“The Woman in the Mist”: A subtle cinematic work of art

Anyone who is familiar with the films of the South Korean director Park Chan-wook will probably first think of the revenge trilogy. Above all, “Oldboy”, violent excesses, a hammer converted into a weapon, spurting blood. Even 20 years after his international breakthrough, blood and people who died as a result of external influence are recurring motifs in his work.

However, the brutal killing is no longer staged as meticulously as it used to be. Park Chan-wook is getting older, his films are becoming quieter – and so the 59-year-old is content with integrating unnatural dying processes almost casually into the plot.

Slightly old-fashioned Film Noir

At first glance, Park Chan-wook’s new film “Woman in the Mist” is a slightly old-fashioned film noir. The main character is Jang Hae-joon, an archetypal detective: He follows a strict moral code, never chooses the easy way in his investigations, is focused and disciplined to the point of being emotionless.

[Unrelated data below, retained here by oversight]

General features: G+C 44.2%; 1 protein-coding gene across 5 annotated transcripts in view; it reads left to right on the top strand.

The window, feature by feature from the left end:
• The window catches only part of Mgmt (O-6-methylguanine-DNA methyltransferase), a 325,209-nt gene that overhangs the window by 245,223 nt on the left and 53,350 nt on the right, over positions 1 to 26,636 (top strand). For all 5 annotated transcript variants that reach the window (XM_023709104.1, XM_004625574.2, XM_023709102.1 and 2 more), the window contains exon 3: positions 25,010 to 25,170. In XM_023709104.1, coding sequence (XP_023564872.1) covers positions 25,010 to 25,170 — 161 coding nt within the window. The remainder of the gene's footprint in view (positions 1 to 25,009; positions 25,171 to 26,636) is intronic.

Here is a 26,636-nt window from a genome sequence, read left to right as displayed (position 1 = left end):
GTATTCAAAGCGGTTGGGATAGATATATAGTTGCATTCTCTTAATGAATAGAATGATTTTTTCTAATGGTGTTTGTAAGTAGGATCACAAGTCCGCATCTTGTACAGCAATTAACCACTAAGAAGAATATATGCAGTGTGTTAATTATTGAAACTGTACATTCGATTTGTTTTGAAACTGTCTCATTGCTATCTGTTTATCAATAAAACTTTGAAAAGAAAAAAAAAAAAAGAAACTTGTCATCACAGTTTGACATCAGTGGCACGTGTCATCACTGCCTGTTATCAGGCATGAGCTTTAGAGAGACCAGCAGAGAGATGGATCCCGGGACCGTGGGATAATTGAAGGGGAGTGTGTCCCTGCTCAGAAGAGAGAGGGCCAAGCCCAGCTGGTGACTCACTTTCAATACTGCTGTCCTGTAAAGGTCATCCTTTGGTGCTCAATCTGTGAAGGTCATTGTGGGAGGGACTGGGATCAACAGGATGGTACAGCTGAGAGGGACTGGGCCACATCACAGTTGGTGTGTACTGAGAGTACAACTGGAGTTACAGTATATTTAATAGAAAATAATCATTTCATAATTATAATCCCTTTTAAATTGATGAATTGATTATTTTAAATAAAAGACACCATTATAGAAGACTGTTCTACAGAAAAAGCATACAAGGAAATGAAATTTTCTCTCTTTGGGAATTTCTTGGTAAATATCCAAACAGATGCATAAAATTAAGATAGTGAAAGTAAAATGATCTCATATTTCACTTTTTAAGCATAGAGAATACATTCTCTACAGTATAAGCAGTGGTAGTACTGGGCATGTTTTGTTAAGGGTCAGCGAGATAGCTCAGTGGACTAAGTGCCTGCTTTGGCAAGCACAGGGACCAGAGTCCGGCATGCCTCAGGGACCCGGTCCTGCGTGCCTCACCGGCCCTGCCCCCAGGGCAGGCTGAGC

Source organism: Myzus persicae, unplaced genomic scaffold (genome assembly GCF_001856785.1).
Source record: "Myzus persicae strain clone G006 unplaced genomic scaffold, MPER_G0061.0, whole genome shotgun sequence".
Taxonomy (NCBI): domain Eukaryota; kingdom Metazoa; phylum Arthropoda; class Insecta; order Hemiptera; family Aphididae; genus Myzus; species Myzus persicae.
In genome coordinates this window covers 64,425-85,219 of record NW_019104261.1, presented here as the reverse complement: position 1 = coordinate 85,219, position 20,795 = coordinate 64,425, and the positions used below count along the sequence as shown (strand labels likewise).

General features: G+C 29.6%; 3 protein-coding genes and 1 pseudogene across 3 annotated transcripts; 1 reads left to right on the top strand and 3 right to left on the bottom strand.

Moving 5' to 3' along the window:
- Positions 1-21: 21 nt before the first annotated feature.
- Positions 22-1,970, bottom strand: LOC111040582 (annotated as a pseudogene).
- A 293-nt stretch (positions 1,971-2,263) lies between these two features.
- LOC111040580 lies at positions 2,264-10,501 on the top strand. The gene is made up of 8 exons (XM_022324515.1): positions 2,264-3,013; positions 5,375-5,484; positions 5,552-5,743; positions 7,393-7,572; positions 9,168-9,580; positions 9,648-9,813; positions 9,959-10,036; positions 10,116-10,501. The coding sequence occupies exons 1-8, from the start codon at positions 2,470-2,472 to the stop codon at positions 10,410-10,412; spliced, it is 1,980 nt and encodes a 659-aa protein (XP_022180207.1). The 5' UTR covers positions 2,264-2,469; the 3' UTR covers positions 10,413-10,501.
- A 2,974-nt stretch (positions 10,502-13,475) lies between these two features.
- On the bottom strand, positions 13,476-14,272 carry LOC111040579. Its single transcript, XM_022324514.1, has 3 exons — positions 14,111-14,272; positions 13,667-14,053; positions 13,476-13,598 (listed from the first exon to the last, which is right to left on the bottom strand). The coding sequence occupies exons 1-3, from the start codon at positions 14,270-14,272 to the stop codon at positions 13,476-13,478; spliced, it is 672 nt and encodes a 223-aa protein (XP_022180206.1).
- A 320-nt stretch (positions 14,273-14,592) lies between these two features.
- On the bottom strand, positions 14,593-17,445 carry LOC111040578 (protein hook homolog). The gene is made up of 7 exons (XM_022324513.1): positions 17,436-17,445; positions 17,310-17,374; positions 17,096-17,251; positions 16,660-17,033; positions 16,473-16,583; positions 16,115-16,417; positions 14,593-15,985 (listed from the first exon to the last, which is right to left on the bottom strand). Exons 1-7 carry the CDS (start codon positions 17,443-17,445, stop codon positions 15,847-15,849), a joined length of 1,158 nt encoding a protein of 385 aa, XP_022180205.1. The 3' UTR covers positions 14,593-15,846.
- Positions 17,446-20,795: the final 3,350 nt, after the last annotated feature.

As is so often the case in Park Chan-wook’s films, this protagonist is also a man with a penchant for obsession: thinking about unsolved cases has been robbing him of sleep for quite some time, dozens of crime scene photos hang in the apartment, he only sees his wife on weekends. A life built on analysis and structure that gets thrown out of step by the young widow of a hobby mountaineer.

The audience becomes an investigator on an emotional level

She, too, is a social outsider: as a Chinese woman in Korea, she knows the feeling of being lost, doesn’t allow herself any mistakes and keeps a cool distance from anything that could harm her. But despite certain personal parallels, the woman suspected of murder remains a mystery to the inspector who watches her all night long – the ideal breeding ground for irrationally rampant passion.